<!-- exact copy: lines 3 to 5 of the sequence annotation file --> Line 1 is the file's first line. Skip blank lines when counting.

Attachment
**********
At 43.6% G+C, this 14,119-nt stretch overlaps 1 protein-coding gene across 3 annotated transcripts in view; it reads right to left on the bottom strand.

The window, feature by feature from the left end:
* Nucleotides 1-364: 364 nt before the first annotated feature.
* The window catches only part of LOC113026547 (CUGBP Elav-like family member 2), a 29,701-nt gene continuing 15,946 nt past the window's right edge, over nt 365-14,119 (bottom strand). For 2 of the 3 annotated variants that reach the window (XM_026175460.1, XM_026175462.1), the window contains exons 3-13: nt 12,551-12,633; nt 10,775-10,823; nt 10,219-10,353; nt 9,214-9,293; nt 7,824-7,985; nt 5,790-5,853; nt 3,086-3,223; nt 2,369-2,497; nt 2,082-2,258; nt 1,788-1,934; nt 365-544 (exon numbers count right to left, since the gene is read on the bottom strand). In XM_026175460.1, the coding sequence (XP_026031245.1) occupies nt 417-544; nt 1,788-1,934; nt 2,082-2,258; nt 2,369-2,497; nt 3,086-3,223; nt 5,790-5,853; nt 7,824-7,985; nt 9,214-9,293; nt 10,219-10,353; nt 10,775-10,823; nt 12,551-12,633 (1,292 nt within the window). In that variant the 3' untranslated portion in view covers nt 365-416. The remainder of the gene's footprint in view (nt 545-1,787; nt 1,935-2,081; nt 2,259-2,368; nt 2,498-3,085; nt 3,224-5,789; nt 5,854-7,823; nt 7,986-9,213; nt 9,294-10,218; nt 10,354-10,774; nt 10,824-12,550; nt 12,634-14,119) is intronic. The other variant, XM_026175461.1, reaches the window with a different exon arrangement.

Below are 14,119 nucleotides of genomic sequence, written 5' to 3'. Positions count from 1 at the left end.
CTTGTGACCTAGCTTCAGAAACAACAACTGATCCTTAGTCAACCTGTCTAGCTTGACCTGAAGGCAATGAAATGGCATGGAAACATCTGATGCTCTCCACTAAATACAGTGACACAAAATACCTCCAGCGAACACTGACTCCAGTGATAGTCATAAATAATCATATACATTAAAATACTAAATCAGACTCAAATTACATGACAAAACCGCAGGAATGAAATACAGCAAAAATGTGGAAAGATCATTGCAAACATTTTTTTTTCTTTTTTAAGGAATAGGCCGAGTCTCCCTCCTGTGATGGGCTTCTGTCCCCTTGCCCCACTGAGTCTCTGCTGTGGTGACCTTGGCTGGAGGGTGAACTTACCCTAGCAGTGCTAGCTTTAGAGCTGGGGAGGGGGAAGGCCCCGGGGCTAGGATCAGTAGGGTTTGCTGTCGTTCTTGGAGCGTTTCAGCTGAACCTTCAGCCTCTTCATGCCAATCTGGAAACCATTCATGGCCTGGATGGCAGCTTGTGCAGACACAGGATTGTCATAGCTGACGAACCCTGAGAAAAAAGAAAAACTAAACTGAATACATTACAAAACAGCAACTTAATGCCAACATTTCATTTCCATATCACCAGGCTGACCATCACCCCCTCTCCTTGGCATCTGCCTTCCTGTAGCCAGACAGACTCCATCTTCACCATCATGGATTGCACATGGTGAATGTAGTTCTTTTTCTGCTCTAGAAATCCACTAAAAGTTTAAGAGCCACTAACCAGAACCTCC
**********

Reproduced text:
* Nucleotides 1-364: 364 nt before the first annotated feature.
* The window catches only part of LOC113026547 (CUGBP Elav-like family member 2), a 29,701-nt gene continuing 15,946 nt past the window's right edge, over nt 365-14,119 (bottom strand). For 2 of the 3 annotated variants that reach the window (XM_026175460.1, XM_026175462.1), the window contains exons 3-13: nt 12,551-12,633; nt 10,775-10,823; nt 10,219-10,353; nt 9,214-9,293; nt 7,824-7,985; nt 5,790-5,853; nt 3,086-3,223; nt 2,369-2,497; nt 2,082-2,258; nt 1,788-1,934; nt 365-544 (exon numbers count right to left, since the gene is read on the bottom strand). In XM_026175460.1, the coding sequence (XP_026031245.1) occupies nt 417-544; nt 1,788-1,934; nt 2,082-2,258; nt 2,369-2,497; nt 3,086-3,223; nt 5,790-5,853; nt 7,824-7,985; nt 9,214-9,293; nt 10,219-10,353; nt 10,775-10,823; nt 12,551-12,633 (1,292 nt within the window). In that variant the 3' untranslated portion in view covers nt 365-416. The remainder of the gene's footprint in view (nt 545-1,787; nt 1,935-2,081; nt 2,259-2,368; nt 2,498-3,085; nt 3,224-5,789; nt 5,854-7,823; nt 7,986-9,213; nt 9,294-10,218; nt 10,354-10,774; nt 10,824-12,550; nt 12,634-14,119) is intronic. The other variant, XM_026175461.1, reaches the window with a different exon arrangement.

Below are 14,119 nucleotides of genomic sequence, written 5' to 3'. Positions count from 1 at the left end.